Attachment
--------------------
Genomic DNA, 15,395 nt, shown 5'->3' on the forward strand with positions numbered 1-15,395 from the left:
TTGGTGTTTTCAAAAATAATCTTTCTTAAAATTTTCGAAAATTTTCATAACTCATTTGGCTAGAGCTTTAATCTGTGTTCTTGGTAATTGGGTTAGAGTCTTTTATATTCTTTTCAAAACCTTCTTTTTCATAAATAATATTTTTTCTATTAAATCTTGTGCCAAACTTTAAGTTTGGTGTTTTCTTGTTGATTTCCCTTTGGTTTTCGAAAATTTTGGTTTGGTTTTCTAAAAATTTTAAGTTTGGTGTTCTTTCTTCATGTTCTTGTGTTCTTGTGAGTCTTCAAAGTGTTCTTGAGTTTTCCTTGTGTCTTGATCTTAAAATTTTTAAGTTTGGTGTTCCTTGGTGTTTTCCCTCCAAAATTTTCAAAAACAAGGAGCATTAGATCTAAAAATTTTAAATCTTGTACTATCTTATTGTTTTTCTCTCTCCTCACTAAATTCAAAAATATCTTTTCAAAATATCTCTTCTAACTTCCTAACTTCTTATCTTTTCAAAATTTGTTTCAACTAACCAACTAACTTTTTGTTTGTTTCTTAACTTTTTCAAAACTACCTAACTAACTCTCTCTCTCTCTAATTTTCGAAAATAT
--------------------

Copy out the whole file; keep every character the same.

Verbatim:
Genomic DNA, 15,395 nt, shown 5'->3' on the forward strand with positions numbered 1-15,395 from the left:
TTGGTGTTTTCAAAAATAATCTTTCTTAAAATTTTCGAAAATTTTCATAACTCATTTGGCTAGAGCTTTAATCTGTGTTCTTGGTAATTGGGTTAGAGTCTTTTATATTCTTTTCAAAACCTTCTTTTTCATAAATAATATTTTTTCTATTAAATCTTGTGCCAAACTTTAAGTTTGGTGTTTTCTTGTTGATTTCCCTTTGGTTTTCGAAAATTTTGGTTTGGTTTTCTAAAAATTTTAAGTTTGGTGTTCTTTCTTCATGTTCTTGTGTTCTTGTGAGTCTTCAAAGTGTTCTTGAGTTTTCCTTGTGTCTTGATCTTAAAATTTTTAAGTTTGGTGTTCCTTGGTGTTTTCCCTCCAAAATTTTCAAAAACAAGGAGCATTAGATCTAAAAATTTTAAATCTTGTACTATCTTATTGTTTTTCTCTCTCCTCACTAAATTCAAAAATATCTTTTCAAAATATCTCTTCTAACTTCCTAACTTCTTATCTTTTCAAAATTTGTTTCAACTAACCAACTAACTTTTTGTTTGTTTCTTAACTTTTTCAAAACTACCTAACTAACTCTCTCTCTCTCTAATTTTCGAAAATAT